By  on September 22, 2008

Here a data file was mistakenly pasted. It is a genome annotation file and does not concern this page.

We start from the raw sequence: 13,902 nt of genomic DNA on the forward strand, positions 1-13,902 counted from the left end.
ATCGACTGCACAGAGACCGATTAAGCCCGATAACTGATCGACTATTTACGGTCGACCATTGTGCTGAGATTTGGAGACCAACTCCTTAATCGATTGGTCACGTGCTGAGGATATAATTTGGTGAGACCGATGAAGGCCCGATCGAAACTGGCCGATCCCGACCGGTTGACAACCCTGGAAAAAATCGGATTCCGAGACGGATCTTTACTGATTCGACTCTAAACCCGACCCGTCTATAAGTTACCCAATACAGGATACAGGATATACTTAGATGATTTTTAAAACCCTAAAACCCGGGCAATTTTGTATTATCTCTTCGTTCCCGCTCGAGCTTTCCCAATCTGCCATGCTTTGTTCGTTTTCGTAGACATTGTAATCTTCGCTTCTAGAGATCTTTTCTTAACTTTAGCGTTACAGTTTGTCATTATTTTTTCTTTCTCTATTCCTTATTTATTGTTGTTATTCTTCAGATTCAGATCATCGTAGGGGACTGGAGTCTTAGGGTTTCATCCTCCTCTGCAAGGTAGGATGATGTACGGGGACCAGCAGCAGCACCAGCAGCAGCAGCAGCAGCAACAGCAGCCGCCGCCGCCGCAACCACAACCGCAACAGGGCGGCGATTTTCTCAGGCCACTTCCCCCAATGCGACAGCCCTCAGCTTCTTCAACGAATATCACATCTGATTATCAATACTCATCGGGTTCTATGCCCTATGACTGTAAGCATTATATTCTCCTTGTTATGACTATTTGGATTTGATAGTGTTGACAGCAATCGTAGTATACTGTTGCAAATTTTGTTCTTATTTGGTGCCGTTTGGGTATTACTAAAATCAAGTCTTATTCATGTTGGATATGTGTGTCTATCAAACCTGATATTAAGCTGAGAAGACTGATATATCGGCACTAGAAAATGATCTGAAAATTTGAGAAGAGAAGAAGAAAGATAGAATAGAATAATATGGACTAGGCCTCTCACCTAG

Gap Inc., seeking to tap deeper into the growing but increasingly competitive activewear arena, has acquired the Athleta women’s sport and active apparel company for $150 million in cash. The direct-to-consumer company is based inPetaluma, Calif. It currently does not operate any stores, which could be an opportunity for Gap. Athleta will become the “fifth tab” on Gap Inc.’s online platform, called Universality, which enables shoppers to browse and buy all of the company’s brands in one shopping cart with a single shipping fee. Athleta’s products will be sold online alongside Gap Inc.’s other divisions: Gap, Banana Republic, Old Navy and Piperlime. “Athleta is a great success story with loyal customers that will now become part of the Gap Inc. family of brands,” Glenn Murphy, Gap Inc.’s chairman and chief executive, said. “This strategic acquisition complements our brands perfectly and allows us to leverage our new online platform to expand into this significant retail sector.” The 10-year-old Athleta is considered a lifestyle brand, combining style and function for yoga, running, skiing, tennis, cycling, triathlons, golf, walking, climbing, hiking, snowboarding and surfing. Customers can purchase Athleta product online or through the company’s catalogue. Ninety percent of the merchandise is private label. Athleta circulated 13 million catalogues in 2007 and said it would circulate 21 million this year. The brand targets women ages 25 to 55. Joe Teno, the current ceo of Athleta, will remain as president of Athleta at Gap Inc. upon the completion of the deal. He will report to Toby Lenk, president of Gap Inc. Direct. Athleta has 250 other employees and a distribution center in Grove City, Ohio. The acquisition represents a major step forward by Gap to tap the $31 billion women’s athletic market. The Gap does operate Gap Body, which offers some active apparel. However, the deal is somewhat of a surprise, coming as Gap continues to struggle to repair its divisions. “The brand isn’t bad, but with all the problems Gap has, why take on another business, especially in an area where there is tons ofcompetition?” said one source, who estimated Athleta’s volume at around $100 million. The source was referring to activewear behemoths like Nike and Adidas as well as fast-growing firms such as Lululemon. Louise Callagy, a spokeswoman for Gap Inc., said Athleta is profitable and that its sales volume would be included in total online sales, which are disclosed each quarter. She declined to comment on the $100 million volume report. Asked if Athleta stores could be opened, Callagy replied the focus for now would be on the online and catalogue businesses. “Of course, we will consider whether other growth vehicles such as brick-and-mortar stores will make sense over time,” she said. As far as operating both Gap Body and Athleta, she said, “There is plenty of room in the market for both.”

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